OK, so we all know that goldendoodles are crazy! Now, let’s look at why this is the case.
First, let’s discuss what “goldendoodle” actually means. It’s a slang term for a breed of dog that was popular in the 1970s and 1980s, apparently named for its shiny gold fur. As with many slang words of that era, it has long been used in a variety of contexts. In this case, it simply means funny-looking dog.
Now here is your chance to see how you can use humor and irony to add value to your product marketing.
Everything about goldendoodles
I saw this video on the Internet, and I think it’s worth posting. It’s from a workshop held by Ben Widdicombe at the 2013 CanCon conference in Denver. The video is about goldendoodles…
(Yes, the title is a joke that falls right into the expected category of “everything and anything related to goldendoodles”.)
The message of this video is clear: Goldendoodles are crazy! They’re crazy in an important way: they don’t know what they are doing. They have no idea what they are doing because they don’t know what they should be doing. So, if you look at them and see a bunch of people who don’t know what they should do, maybe you should get out of their way. Their behavior reminds me of Charlie Munger: he wouldn’t want to be where you are; he would rather be somewhere else where he would know what he was doing.
Am I saying that goldendoodles can be good or bad? No, I am not saying that. I am saying that these people are not thinking about themselves as professionals or conveyors of value (they just want to get paid). It turns out that when a person becomes an expert in something — when she knows how to do it well — she naturally assumes others will do it well too. And so she puts herself into situations where she is surrounded by experts also trying to do something good but not knowing how to do it well; and she gets them all together in situations where everyone wants her to succeed — but doesn’t know how to succeed at all. She can become very aware that her own actions will have an effect; but she doesn’t really care because she has no idea how the outcome will look or feel; so it doesn’t matter what other people think themselves because everything always looks good on paper first. And then when someone tells her how wrong this whole thing is going to turn out, it only makes her more confident that it will work out fine without them (because everyone says so).
In short, this leads to irrational behavior (which is fun!). And if you want some operational advice from someone who has been through it myself, read on:
#1 You Need To Be A Professional In Order To Be Professional
#2 Anytime You Take On An Expert Role In Something You Need
The characteristics of goldendoodles
As you can imagine, there are many competing theories of what is the best way to choose the right pet. The most popular is the “Kibitzer” approach, which reduces all possible choices to a single preference:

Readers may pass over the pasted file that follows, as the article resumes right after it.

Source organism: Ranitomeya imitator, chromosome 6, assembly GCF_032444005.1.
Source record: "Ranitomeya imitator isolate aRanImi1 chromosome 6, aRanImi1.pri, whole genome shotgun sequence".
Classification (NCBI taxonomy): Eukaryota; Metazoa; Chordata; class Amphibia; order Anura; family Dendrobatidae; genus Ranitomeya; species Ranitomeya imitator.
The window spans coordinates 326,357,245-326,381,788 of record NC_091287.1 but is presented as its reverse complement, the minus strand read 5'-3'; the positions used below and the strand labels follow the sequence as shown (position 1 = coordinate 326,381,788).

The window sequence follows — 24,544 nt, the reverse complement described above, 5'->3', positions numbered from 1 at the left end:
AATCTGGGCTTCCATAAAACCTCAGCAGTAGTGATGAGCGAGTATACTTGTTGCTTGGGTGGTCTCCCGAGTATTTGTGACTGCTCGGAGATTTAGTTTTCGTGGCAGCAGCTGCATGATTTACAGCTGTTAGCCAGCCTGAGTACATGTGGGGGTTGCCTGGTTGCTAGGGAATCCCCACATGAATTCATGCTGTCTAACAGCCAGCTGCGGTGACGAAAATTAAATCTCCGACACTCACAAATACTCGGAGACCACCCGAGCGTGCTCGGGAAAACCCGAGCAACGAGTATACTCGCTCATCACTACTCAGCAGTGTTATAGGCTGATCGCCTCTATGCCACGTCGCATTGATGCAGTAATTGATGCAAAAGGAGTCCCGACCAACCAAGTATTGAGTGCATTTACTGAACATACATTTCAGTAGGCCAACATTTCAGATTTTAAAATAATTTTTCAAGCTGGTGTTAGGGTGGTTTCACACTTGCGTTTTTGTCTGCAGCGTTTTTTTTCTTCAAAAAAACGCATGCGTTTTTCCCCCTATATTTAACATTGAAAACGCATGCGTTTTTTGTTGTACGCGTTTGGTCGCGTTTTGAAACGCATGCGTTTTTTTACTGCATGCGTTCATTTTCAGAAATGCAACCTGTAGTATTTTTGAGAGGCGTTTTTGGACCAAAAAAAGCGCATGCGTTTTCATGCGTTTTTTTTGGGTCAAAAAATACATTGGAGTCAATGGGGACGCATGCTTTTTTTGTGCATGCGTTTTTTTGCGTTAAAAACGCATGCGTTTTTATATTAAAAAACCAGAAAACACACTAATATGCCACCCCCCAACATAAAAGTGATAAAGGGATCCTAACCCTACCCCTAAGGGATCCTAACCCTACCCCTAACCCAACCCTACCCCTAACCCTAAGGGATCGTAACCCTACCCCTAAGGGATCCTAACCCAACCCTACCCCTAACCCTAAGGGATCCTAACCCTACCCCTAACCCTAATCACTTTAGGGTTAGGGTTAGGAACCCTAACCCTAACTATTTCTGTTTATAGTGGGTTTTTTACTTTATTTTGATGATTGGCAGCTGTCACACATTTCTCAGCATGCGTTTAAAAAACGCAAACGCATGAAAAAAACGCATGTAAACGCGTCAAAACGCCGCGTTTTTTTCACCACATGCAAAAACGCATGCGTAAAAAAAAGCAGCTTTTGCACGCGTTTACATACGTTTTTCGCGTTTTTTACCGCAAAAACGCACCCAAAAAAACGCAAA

…the Kibitzer’s favorite toy was a goldendoodle.
This approach doesn’t really work; both dogs and cats are equally good choices for a Kibitzer. The Kibitzer prefers dogs because they don’t give him any trouble, as well as cats because he likes them more than other pets. This is not terribly useful information for a pet-changer. As much as we would like to follow this approach, it doesn’t work (at least not in our experience).
Another version of this approach is to look at the personality test on wikipedia:
…the test shows that goldendoodles have an unusually high level of conscientiousness (a trait commonly associated with people who are organized and work hard). On score of 7 out of 10 they have an average intelligence which is equivalent to that of humans. They also have very good memory, which is common in people with high IQs. … [The test] clearly indicates that goldendoodles are highly intelligent creatures who can recognize good things when they see them; and the more intelligent your dog is, the better this test will be able to pick out your dog from all the other dogs!
Which isn’t too different from what most pet-changers want their dogs or cats to be like. But it does give some insights into how difficult it might be for people to change their pets (and why).
Our own experience seems to support both approaches: either through direct observation or through testing we can show us how our dogs or cats interact with us — but the data just won’t do it for us if we don’t put ourselves in those situations ourselves. As such, we definitely share some of these characteristics with our pets: very alert and attentive (like kids) and extremely intelligent (like kids too!). But there are also plenty of other characteristics we share — like stubbornness and aggression — that distinguish us from other pets among our pets. And while these traits aren’t necessarily bad things at all (it may be true that stubbornness makes us more effective hunters), they often lead our dogs or cats into situations where they can make mistakes and become hurt or sick due to their
How to train a golden doodle
There’s an old saying that says “Gold is not a metal, it’s a color of light.” That may sound like a line from some low-budget science fiction flick, but it is actually the title of one of the most famous books on canine behavior. It has all manner of profound implications in terms of how we should treat our dogs, but what I want to focus on here is how to train a golden doodle.